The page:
The Wariʼ, also known as the Pakaa Nova, are an indigenous people of Brazil, living in seven villages in the Amazon rainforest in the state of Rondônia. Their first contact with European settlers was on the shores of the Pakaa Nova River, a tributary of the Mamoré River. Many of the Wari’ live within the Sagarana Indigenous Territory near the town of Rodrigues Alves (which lies between Rio Guaporé Indigenous Territory and Pacaás Novos National Park).
Europeans at one time used the name “Pakaa Nova” to refer to the Wariʼ, because they encountered the indigenous people near the Pakaa Nova River. The people prefer to be referred to as “Wariʼ”, their term in their language meaning “we, people.” They are also known as the Jaru, Oro Wari, Pacaas-Novos, Pacahanovo, Pakaanova, Pakaanovas, Uari, and Uomo.
Up until the 19th century, the Wariʼ were present in the Amazon’s Southeast, namely the basin of the Lage River (a right-bank-tributary river of the Mamoré River), the Ouro Preto river, the Gruta and Santo André creeks, the Negro river (all tributaries of the lower and middle courses of the right bank of the Pakaa Nova River), and the Ribeirão and Novo rivers (tributaries of the left bank of the Pakaa Nova River).
In the early 20th century, continuous incursions by neo-Brazilians in search of rubber trees forced the Wariʼ to relocate to the less accessible headwaters of the Mamoré River. They were confined in that area until pacification. Today, they live in eight settlements located in the state of Rondônia, Brazil.
The tribe is divided into subgroups, but there is no specific word to define an individual that belongs to a different group. The closest term that is usually applied is tatirim (stranger). A person from the same subgroup is referred to as “win ma” (land fellow).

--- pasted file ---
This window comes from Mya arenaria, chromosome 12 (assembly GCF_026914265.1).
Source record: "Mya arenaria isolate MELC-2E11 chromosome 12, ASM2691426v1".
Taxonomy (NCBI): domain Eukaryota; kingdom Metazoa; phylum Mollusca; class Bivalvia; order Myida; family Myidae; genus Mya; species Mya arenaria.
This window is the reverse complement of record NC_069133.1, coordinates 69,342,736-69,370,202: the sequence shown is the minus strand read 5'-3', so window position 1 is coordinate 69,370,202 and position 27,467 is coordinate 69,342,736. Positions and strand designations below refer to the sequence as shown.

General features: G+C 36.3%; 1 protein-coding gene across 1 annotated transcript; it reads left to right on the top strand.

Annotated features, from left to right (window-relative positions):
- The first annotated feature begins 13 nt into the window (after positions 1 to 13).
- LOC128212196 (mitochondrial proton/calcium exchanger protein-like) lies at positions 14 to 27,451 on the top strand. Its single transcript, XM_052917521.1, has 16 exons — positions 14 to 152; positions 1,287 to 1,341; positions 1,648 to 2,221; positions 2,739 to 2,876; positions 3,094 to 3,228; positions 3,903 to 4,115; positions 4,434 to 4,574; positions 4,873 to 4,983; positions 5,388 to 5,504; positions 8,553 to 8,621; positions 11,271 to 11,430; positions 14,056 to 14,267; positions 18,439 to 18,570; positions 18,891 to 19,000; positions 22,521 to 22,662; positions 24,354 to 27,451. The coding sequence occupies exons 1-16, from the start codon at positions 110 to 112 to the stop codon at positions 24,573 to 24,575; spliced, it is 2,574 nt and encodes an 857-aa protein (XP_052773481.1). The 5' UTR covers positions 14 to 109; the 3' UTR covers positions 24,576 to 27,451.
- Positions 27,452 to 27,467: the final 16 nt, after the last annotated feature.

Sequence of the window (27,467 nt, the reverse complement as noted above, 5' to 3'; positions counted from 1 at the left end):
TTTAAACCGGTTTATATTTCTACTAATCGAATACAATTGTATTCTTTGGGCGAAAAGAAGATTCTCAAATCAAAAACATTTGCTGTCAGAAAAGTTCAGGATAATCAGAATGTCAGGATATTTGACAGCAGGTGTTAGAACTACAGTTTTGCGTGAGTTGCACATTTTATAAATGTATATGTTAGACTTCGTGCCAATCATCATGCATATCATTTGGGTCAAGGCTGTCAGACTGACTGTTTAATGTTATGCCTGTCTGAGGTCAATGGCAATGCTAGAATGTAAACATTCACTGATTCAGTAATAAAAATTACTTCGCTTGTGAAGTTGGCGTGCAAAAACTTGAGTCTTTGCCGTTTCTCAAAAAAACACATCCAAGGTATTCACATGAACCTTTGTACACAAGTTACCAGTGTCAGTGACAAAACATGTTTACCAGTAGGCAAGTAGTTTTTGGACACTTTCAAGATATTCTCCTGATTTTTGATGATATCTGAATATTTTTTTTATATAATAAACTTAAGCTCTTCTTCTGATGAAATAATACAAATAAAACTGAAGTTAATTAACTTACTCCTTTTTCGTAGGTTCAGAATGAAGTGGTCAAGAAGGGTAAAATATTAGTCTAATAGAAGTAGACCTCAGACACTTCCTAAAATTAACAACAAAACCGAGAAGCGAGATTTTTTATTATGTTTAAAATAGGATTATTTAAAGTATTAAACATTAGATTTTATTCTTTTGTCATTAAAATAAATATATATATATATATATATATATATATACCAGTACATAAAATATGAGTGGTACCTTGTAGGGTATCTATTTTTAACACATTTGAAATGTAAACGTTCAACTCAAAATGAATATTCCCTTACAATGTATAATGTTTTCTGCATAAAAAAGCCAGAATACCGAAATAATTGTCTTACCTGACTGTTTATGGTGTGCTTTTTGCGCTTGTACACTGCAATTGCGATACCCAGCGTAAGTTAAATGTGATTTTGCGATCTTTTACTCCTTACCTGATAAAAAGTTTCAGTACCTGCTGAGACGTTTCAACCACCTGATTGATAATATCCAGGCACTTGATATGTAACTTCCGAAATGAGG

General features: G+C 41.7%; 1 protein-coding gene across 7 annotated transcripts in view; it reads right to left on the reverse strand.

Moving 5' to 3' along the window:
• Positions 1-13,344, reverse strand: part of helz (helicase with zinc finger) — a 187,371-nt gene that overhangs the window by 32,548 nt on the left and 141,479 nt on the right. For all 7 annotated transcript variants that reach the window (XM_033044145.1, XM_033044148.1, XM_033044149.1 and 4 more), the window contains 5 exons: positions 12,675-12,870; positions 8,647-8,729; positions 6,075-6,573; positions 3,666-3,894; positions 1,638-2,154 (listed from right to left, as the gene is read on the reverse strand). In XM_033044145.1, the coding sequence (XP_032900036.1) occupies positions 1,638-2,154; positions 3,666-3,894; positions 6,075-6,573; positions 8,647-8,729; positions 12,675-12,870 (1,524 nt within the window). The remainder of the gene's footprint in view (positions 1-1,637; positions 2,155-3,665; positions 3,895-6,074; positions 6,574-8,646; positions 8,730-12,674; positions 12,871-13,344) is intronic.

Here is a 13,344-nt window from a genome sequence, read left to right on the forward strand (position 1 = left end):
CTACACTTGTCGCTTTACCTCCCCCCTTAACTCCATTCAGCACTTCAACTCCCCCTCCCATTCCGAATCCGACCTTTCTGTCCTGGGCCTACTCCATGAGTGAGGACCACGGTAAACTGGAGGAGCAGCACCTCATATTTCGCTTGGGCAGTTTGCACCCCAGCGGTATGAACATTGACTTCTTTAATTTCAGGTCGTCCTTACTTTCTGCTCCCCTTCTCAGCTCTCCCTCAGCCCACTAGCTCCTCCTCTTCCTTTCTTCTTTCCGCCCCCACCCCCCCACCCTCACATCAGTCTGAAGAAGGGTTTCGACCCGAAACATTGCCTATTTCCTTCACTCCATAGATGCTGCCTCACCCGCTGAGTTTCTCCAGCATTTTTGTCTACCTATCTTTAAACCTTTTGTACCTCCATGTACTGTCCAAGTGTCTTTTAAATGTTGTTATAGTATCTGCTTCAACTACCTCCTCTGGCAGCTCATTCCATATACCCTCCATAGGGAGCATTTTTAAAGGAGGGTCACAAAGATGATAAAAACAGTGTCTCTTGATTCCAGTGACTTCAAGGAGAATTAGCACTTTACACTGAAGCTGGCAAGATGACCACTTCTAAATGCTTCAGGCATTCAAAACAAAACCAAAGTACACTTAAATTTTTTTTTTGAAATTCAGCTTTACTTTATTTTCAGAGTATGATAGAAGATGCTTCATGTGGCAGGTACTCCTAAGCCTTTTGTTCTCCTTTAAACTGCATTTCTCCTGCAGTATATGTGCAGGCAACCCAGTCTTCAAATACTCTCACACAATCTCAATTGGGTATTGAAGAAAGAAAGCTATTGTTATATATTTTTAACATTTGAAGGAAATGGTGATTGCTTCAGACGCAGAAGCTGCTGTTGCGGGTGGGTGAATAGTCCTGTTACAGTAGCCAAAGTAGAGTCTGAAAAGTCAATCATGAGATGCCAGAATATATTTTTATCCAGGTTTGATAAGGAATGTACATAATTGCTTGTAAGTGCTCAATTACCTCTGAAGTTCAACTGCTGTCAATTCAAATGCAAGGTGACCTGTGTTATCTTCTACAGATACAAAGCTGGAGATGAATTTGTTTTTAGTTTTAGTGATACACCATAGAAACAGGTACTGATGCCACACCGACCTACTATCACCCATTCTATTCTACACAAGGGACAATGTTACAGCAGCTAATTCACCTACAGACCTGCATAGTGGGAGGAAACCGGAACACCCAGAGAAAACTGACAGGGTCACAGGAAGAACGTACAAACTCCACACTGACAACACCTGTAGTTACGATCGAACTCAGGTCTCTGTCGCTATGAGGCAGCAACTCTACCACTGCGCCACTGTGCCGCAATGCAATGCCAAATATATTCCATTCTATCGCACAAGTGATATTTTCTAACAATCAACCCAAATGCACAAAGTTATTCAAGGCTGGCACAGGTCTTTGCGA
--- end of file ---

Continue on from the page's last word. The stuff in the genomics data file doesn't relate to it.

Today, the Wariʼ subgroups are:
Some individuals still identify themselves with two other subgroups that no longer exist, the OroJowin, or the OroKaoOroWaji. Oro is a collectivizing particle that can be translated as “people” or “group”.
Present relations between subgroups are influenced by dynamics that existed before pacification. Each subgroup is intimately connected with a territory; however, the frontiers between territories are fluid.
An area associated with one subgroup can be incorporated into the territory of another subgroup (if it is occupied by a group that also belongs to another subgroup). This is made possible by the semi-nomadic characteristic of the Wari’ people.
Membership to any given subgroup is not defined by fixed rules. Children may be considered members of either parent’s subgroup, or of the subgroup associated with the territory in which they were born. Cultural or subgroup identities are part of one’s birthright, but socially constructed during a lifetime through relations with one’s relatives and neighbors. The Wariʼ recognize that individuals have multiple identities based on their specific relations and experiences.